The visual arts division of the United Talent Agency unearthed the artwork, which had remained in storage since Cobain's April 1994 death, and will debut the two never-before-shown works along with a selection of Cobain-owned notebooks.
The Incesticide painting and the second piece – described by a UTA rep as an abstract painting with "a distorted, expressionistic figure that can be likened to Edvard Munch" – will both feature at the UTA Artist Space at the Seattle Art Fair, which runs from August 3rd to 6th.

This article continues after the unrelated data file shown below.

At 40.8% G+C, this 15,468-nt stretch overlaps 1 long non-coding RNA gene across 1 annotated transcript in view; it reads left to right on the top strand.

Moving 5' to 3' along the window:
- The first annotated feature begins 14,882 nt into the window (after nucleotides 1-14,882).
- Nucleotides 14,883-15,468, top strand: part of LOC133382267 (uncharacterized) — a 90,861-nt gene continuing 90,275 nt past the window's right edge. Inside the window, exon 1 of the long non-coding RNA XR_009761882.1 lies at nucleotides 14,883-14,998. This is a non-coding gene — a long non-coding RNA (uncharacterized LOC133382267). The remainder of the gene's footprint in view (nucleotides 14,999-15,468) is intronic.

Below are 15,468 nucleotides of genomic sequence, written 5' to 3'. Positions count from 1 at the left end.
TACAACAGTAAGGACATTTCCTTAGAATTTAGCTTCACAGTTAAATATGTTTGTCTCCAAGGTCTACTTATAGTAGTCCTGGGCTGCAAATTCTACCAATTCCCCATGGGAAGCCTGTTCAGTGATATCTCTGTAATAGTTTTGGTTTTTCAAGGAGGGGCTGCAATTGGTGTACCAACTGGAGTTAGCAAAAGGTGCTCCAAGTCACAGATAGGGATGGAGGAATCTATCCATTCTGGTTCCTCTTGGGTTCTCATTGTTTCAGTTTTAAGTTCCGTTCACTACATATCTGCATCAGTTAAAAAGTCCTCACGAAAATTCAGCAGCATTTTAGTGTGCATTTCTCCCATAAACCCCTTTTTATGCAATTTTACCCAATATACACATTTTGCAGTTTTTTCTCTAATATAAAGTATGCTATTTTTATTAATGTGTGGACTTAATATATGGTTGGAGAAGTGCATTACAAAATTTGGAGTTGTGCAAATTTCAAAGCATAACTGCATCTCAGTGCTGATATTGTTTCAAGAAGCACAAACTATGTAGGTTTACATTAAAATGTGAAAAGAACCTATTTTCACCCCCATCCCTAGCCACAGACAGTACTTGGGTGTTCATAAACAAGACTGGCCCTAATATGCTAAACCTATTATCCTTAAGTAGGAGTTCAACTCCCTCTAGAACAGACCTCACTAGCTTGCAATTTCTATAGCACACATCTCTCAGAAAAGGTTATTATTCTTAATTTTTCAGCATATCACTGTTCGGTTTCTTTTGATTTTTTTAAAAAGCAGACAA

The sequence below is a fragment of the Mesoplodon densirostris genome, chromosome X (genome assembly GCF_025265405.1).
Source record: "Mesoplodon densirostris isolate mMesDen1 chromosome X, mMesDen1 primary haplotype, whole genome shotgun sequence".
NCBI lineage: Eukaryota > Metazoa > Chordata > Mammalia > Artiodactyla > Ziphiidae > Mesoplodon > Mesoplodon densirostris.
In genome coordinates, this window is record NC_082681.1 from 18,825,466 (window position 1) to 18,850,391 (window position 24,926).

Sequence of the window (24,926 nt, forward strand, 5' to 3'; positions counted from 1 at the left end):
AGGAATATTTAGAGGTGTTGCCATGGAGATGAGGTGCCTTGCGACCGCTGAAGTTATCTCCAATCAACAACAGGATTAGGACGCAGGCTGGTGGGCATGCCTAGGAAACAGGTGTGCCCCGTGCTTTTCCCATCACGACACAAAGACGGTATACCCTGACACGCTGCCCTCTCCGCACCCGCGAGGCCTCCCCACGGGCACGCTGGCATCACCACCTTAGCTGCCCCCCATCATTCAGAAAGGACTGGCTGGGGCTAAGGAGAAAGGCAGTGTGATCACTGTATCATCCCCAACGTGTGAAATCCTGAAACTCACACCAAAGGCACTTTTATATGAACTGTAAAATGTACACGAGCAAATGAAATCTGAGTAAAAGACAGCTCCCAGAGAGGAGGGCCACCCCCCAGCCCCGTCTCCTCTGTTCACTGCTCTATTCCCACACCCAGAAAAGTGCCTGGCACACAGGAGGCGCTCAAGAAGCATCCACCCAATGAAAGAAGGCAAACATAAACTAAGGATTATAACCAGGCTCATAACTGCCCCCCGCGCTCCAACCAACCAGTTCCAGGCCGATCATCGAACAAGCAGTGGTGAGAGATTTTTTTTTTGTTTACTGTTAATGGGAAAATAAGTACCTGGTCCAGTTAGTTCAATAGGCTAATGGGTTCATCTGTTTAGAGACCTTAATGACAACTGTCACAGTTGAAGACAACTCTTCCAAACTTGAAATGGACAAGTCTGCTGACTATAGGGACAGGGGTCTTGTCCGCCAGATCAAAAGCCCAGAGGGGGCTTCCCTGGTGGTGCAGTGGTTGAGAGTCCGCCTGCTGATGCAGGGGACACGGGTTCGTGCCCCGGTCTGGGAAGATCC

According to the New York Times, the premiere of Cobain's paintings is part of a larger plan the talent agency, his estate and Cobain's widow Courtney Love, a longtime UTA client, are developing.
The artwork could become a part of a "touring exhibition," said Joshua Roth, the head of UTA Fine Arts, since the estate has "dozens" of Cobain works, including paintings, drawings and sculptures.
Cobain's artwork will be featured alongside artists like Raymond Pettibon, Dash Snow, Mike Kelley and Elizabeth Peyton as part of the UTA showcase, and while some of that art will be available for purchase, the Cobain art is off limits.
"It's too hard to put a price on them," Roth told the New York Times. "They're very special to the family."